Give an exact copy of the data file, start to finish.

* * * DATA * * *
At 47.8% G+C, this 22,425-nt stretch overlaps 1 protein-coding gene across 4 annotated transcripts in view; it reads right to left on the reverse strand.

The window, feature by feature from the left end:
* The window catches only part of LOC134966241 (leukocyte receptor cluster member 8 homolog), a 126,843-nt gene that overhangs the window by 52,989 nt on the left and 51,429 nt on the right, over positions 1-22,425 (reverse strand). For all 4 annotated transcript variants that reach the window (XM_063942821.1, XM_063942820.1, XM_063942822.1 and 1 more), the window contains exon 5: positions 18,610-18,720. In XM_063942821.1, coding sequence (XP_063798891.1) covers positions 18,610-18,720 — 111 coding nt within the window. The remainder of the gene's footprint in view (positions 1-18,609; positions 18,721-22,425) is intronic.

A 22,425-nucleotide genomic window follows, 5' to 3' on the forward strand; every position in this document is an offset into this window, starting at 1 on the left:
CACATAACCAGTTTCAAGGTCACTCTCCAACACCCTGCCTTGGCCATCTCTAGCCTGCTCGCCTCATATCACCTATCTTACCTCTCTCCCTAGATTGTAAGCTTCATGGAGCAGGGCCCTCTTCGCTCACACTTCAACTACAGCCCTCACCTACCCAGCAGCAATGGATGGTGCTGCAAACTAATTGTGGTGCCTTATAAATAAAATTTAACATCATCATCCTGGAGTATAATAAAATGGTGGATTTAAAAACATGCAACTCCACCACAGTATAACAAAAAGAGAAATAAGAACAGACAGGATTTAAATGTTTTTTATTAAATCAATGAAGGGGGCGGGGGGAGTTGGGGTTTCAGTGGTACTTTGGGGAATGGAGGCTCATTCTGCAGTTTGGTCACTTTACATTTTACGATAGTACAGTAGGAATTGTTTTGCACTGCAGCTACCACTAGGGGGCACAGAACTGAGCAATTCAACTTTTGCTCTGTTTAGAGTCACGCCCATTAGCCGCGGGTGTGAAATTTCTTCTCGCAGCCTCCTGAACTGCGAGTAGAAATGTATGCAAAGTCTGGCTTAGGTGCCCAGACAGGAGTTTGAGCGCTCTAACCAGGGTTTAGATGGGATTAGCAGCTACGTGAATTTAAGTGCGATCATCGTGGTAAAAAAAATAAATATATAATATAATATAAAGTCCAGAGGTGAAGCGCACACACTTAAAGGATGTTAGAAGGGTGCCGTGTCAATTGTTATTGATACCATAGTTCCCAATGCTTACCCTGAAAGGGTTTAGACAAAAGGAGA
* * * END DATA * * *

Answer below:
At 47.8% G+C, this 22,425-nt stretch overlaps 1 protein-coding gene across 4 annotated transcripts in view; it reads right to left on the reverse strand.

The window, feature by feature from the left end:
* The window catches only part of LOC134966241 (leukocyte receptor cluster member 8 homolog), a 126,843-nt gene that overhangs the window by 52,989 nt on the left and 51,429 nt on the right, over positions 1-22,425 (reverse strand). For all 4 annotated transcript variants that reach the window (XM_063942821.1, XM_063942820.1, XM_063942822.1 and 1 more), the window contains exon 5: positions 18,610-18,720. In XM_063942821.1, coding sequence (XP_063798891.1) covers positions 18,610-18,720 — 111 coding nt within the window. The remainder of the gene's footprint in view (positions 1-18,609; positions 18,721-22,425) is intronic.

A 22,425-nucleotide genomic window follows, 5' to 3' on the forward strand; every position in this document is an offset into this window, starting at 1 on the left:
CACATAACCAGTTTCAAGGTCACTCTCCAACACCCTGCCTTGGCCATCTCTAGCCTGCTCGCCTCATATCACCTATCTTACCTCTCTCCCTAGATTGTAAGCTTCATGGAGCAGGGCCCTCTTCGCTCACACTTCAACTACAGCCCTCACCTACCCAGCAGCAATGGATGGTGCTGCAAACTAATTGTGGTGCCTTATAAATAAAATTTAACATCATCATCCTGGAGTATAATAAAATGGTGGATTTAAAAACATGCAACTCCACCACAGTATAACAAAAAGAGAAATAAGAACAGACAGGATTTAAATGTTTTTTATTAAATCAATGAAGGGGGCGGGGGGAGTTGGGGTTTCAGTGGTACTTTGGGGAATGGAGGCTCATTCTGCAGTTTGGTCACTTTACATTTTACGATAGTACAGTAGGAATTGTTTTGCACTGCAGCTACCACTAGGGGGCACAGAACTGAGCAATTCAACTTTTGCTCTGTTTAGAGTCACGCCCATTAGCCGCGGGTGTGAAATTTCTTCTCGCAGCCTCCTGAACTGCGAGTAGAAATGTATGCAAAGTCTGGCTTAGGTGCCCAGACAGGAGTTTGAGCGCTCTAACCAGGGTTTAGATGGGATTAGCAGCTACGTGAATTTAAGTGCGATCATCGTGGTAAAAAAAATAAATATATAATATAATATAAAGTCCAGAGGTGAAGCGCACACACTTAAAGGATGTTAGAAGGGTGCCGTGTCAATTGTTATTGATACCATAGTTCCCAATGCTTACCCTGAAAGGGTTTAGACAAAAGGAGA